A study published in Nature Genetics today has found new evidence for a link between the body clock hormone melatonin and type 2 diabetes. The study found that people who carry rare genetic mutations in the receptor for melatonin have a much higher risk of type 2 diabetes. The findings should help scientists to more accurately assess personal diabetes risk and could lead to the development of personalised treatments.
Previous research has found that people who work night shifts have a higher risk of type 2 diabetes and heart disease. Studies have also found that if volunteers have their sleep disrupted repeatedly for three days, they temporarily develop symptoms of diabetes. The body’s sleep-wake cycle is controlled by the hormone melatonin, which has effects including drowsiness and lowering body temperature. In 2008, a genetic study led by Imperial College London discovered that people with common variations in the gene for MT2, a receptor for melatonin, have a slightly higher risk of type 2 diabetes.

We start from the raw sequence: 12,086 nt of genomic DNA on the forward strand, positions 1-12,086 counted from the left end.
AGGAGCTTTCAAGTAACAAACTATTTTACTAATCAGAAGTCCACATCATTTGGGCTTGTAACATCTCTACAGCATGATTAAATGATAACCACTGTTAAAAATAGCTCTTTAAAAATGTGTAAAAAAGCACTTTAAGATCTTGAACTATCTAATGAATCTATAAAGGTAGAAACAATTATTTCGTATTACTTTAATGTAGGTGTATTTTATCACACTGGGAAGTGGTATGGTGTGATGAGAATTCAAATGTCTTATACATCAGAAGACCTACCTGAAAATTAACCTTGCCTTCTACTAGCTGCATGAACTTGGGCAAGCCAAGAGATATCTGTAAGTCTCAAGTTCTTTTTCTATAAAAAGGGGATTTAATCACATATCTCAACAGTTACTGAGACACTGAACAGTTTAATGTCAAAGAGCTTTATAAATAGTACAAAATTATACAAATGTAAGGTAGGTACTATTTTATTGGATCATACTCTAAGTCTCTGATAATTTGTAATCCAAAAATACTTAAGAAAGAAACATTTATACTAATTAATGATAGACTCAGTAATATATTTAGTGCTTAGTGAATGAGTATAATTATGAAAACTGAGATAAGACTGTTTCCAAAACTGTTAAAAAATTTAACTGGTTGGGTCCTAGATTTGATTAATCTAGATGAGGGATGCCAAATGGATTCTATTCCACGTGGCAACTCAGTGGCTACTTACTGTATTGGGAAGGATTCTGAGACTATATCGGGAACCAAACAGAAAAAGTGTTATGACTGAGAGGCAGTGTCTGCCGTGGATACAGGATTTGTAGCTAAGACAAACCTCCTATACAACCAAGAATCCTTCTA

The new study reveals that carrying any of four rare mutations in the MT2 gene increases a person’s risk of developing type 2 diabetes six times. The release of insulin, which regulates blood sugar levels, is known to be regulated by melatonin. The researchers suggest that mutations in the MT2 gene may disrupt the link between the body clock and insulin release, leading to abnormal control of blood sugar.